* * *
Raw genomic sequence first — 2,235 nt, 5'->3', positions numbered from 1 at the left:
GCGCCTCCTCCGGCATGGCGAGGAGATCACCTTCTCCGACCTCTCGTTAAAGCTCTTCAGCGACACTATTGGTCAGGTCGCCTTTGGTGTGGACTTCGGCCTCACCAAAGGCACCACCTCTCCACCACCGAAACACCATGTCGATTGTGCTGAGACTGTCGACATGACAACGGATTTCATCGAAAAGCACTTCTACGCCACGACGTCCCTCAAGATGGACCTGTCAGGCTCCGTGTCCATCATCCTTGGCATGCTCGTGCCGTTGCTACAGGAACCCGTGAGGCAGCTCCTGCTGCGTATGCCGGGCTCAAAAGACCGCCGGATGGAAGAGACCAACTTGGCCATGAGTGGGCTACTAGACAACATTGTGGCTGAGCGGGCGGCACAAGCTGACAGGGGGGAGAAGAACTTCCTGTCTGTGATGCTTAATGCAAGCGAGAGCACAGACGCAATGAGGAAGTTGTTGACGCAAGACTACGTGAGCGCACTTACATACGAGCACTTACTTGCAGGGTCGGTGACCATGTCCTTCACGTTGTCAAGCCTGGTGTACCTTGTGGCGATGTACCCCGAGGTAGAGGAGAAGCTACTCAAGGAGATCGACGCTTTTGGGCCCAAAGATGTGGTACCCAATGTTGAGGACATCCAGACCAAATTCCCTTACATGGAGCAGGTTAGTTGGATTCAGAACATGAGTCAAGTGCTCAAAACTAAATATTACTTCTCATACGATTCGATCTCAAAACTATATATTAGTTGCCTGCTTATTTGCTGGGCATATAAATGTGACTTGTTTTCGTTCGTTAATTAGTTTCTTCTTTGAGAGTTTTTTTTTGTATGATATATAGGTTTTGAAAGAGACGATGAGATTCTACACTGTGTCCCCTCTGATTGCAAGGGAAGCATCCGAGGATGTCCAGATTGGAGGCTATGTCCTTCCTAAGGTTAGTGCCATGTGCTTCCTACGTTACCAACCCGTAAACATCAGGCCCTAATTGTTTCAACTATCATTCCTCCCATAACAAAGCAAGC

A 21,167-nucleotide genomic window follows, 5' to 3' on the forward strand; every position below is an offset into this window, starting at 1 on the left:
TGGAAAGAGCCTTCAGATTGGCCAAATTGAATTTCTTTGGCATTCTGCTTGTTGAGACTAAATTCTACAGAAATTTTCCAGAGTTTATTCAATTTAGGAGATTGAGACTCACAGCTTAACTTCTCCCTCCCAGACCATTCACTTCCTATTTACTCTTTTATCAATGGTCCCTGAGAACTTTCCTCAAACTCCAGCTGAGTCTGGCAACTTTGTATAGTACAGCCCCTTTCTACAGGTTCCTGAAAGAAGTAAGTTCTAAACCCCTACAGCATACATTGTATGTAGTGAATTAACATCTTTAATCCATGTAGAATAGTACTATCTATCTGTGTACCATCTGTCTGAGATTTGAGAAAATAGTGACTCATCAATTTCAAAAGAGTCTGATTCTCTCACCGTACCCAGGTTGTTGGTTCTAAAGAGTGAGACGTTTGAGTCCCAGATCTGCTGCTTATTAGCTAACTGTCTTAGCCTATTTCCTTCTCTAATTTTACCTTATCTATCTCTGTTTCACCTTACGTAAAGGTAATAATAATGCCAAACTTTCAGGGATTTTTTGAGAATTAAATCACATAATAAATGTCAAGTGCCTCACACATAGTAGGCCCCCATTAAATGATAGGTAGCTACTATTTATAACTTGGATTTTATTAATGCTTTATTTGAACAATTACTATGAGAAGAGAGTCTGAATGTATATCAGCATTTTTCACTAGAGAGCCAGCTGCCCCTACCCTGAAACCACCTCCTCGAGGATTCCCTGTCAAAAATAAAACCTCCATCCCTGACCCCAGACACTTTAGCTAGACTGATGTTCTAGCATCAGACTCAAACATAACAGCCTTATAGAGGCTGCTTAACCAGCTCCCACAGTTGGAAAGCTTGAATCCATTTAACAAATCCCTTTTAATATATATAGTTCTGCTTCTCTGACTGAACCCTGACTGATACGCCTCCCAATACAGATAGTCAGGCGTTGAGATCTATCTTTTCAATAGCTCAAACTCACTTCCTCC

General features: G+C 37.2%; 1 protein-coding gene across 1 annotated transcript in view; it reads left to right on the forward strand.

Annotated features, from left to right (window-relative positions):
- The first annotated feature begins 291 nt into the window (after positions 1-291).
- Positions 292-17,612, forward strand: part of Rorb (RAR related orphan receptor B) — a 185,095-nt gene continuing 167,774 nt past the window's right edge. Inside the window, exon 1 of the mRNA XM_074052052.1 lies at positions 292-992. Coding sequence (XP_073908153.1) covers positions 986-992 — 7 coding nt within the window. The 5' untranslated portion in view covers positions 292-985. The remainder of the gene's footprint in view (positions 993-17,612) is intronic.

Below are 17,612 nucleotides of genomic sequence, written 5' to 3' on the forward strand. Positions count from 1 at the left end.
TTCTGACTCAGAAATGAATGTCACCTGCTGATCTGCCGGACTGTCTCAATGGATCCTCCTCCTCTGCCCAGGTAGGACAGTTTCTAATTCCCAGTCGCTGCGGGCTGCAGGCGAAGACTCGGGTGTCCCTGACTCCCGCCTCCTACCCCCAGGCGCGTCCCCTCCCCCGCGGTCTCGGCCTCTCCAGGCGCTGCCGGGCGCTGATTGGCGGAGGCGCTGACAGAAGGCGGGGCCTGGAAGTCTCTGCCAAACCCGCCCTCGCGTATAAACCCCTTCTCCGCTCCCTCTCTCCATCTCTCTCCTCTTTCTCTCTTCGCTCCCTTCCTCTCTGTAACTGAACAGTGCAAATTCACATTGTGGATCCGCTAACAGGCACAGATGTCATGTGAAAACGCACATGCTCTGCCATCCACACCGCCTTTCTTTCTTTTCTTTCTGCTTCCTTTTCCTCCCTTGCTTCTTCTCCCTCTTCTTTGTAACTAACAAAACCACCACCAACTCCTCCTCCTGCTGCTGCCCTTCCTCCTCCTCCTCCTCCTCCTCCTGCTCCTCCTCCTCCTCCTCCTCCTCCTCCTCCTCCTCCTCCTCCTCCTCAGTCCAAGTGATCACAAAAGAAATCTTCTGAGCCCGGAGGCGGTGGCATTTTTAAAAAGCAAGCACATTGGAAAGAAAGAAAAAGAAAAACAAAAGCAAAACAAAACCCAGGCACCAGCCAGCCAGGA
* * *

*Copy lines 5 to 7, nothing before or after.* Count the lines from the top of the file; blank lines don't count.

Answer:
General features: G+C 37.2%; 1 protein-coding gene across 1 annotated transcript in view; it reads left to right on the forward strand.

Annotated features, from left to right (window-relative positions):
- The first annotated feature begins 291 nt into the window (after positions 1-291).